"Nothing is easy for the Reds these days." At 99.9% of football clubs, a six-match winning streak would be a cause for celebration but this line, in the Manchester Evening News' report on their 2-1 win against Newcastle United FC in the English League Cup on Wednesday night, underlines that Manchester United FC are no ordinary club. Winning alone is not enough, it seems, for a club who have become what the Americans would call the "winningest" in English football under Sir Alex Ferguson.
Five of United's six victories have been narrow ones. There was the feeling among reporters in the mixed zone after last week's opening Group H success over Galatasaray AŞ, that their performance had echoes of last season's disappointing European efforts, lacking the swagger and authority so often seen from Sir Alex's teams in the past.
Four days later, the manager himself had to concede that his side were "poor" in their 2-1 win at rivals Liverpool FC, who, even with ten men, were extremely unfortunate to lose to Robin van Persie's late penalty.
One oft-heard argument is that United lack the driving presence in midfield of a player like Roy Keane, the man whose performance in the 1999 UEFA Champions League semi-final triumph at Juventus – despite knowing a booking had just cost him a final appearance – was described by his manager as "the most emphatic display of selflessness I have seen on a football field".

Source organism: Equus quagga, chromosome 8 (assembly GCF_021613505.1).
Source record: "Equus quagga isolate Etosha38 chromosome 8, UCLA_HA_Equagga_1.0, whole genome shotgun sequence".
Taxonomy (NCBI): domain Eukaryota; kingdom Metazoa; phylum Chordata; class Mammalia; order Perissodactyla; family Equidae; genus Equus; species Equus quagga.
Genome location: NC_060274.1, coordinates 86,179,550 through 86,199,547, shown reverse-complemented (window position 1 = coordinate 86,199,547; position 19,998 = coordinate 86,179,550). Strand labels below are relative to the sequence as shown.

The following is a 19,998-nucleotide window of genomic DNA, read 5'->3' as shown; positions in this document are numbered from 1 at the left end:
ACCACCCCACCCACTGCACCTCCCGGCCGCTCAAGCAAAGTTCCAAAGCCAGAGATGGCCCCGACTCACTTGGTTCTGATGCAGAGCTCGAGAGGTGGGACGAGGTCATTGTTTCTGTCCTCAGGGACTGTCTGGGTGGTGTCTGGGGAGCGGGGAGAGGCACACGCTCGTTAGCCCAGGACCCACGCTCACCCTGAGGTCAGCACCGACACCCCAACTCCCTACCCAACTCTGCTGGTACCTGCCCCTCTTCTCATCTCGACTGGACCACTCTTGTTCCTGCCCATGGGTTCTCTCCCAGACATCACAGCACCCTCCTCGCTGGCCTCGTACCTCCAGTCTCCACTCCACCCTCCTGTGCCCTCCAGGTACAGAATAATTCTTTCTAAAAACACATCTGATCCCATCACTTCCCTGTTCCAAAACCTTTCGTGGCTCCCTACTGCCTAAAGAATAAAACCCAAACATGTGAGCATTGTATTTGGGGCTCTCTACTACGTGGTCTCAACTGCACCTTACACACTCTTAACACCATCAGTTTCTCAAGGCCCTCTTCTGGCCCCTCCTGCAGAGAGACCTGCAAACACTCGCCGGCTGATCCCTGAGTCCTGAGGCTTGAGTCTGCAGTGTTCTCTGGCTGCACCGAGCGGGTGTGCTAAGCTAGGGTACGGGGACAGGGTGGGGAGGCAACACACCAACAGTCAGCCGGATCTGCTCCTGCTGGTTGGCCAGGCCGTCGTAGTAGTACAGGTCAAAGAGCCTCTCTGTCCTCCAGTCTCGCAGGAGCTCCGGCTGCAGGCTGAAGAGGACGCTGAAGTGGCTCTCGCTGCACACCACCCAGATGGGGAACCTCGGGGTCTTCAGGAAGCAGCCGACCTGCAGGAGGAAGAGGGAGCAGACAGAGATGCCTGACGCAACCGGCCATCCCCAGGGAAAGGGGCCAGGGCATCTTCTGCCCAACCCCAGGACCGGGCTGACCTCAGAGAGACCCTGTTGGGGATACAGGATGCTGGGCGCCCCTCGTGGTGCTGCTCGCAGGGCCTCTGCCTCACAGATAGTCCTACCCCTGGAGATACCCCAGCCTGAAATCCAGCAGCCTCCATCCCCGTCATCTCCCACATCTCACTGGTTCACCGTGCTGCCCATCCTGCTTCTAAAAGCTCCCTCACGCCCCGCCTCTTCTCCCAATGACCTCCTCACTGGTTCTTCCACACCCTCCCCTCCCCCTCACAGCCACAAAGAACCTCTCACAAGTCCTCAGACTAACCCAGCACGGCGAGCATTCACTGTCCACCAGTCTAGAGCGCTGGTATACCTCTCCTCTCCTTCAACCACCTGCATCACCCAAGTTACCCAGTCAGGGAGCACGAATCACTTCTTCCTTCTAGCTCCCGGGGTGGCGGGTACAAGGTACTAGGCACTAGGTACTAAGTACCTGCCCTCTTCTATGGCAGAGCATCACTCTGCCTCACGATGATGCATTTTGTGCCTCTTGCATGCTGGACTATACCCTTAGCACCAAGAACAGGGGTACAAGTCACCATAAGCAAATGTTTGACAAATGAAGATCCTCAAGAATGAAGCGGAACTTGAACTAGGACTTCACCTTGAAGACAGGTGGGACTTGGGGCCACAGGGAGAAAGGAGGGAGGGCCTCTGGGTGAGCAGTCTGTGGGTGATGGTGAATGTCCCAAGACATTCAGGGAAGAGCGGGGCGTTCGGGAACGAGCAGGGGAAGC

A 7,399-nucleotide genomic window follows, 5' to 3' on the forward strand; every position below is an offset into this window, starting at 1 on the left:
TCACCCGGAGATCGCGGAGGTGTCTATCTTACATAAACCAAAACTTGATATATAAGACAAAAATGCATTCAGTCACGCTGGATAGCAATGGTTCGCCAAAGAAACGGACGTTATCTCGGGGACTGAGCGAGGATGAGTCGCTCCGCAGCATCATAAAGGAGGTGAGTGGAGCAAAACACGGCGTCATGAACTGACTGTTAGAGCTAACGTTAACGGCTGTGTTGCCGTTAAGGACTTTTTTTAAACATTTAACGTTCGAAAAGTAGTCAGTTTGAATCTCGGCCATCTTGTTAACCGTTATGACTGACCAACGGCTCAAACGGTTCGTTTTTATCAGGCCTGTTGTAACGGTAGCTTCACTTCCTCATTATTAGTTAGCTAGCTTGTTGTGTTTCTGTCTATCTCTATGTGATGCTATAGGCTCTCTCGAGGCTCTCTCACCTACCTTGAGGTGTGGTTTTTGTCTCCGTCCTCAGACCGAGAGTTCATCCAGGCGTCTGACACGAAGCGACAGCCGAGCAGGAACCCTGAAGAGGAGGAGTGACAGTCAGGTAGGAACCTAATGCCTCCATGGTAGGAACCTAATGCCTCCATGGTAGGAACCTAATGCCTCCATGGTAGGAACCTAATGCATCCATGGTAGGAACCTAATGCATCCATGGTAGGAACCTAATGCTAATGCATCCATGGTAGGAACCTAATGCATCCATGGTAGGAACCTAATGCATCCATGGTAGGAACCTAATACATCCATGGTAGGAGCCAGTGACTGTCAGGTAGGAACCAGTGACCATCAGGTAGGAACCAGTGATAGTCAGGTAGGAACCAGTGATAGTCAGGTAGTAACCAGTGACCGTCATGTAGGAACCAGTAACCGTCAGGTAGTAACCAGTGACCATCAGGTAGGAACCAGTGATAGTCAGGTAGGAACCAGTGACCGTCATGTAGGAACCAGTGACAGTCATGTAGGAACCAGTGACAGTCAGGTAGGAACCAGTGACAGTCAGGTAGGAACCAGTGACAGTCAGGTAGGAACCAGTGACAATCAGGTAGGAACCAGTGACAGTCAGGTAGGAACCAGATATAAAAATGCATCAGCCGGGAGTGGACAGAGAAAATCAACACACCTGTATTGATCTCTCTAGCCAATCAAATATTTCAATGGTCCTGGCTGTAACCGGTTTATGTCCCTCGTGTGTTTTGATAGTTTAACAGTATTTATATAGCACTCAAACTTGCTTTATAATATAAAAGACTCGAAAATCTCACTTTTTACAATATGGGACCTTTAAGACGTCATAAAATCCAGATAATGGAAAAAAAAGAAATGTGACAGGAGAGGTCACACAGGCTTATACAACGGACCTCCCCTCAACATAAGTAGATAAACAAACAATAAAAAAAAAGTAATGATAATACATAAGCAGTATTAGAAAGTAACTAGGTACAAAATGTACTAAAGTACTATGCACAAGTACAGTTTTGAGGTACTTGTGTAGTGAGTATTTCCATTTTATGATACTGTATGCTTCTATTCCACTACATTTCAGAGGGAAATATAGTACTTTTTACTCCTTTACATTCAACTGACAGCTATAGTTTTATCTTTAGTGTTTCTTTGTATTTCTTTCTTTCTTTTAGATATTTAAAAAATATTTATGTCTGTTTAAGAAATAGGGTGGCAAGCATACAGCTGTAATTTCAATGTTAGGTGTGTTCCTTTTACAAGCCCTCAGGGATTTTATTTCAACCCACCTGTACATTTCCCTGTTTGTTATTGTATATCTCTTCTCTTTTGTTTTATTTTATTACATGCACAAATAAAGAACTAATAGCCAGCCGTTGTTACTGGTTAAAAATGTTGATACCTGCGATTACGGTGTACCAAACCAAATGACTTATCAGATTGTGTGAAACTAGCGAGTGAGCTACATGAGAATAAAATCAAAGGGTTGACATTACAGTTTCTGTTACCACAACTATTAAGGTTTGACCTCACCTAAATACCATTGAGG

Replacing somebody like Keane is not easy and ditto Paul Scholes – so irreplaceable, in fact, that he came out of retirement in January to resume his United career.
Yet looking at United's midfield, there were positive signs against Newcastle with the promising Tom Cleverley scoring his first United goal and Darren Fletcher starting (and completing) his first match since taking a break from football last November because of a career-threatening illness.
That was good news for Sir Alex, and Wayne Rooney's return from injury was another boost for the Scot. The United manager asserted in Wednesday night's programme notes that with Rooney, Van Persie, Javier Hernández and Danny Welbeck, he now has an attacking quartet "as good as, if not better, than anything in the country".
Yes, United may not be at their best yet and the loss of Nemanja Vidić for two months is a worry they could do without, but these are problems 99.9% of managers would love to have. If United can win matches at a moment when "nothing is easy", their rivals should fear the prospect of them really finding their stride.
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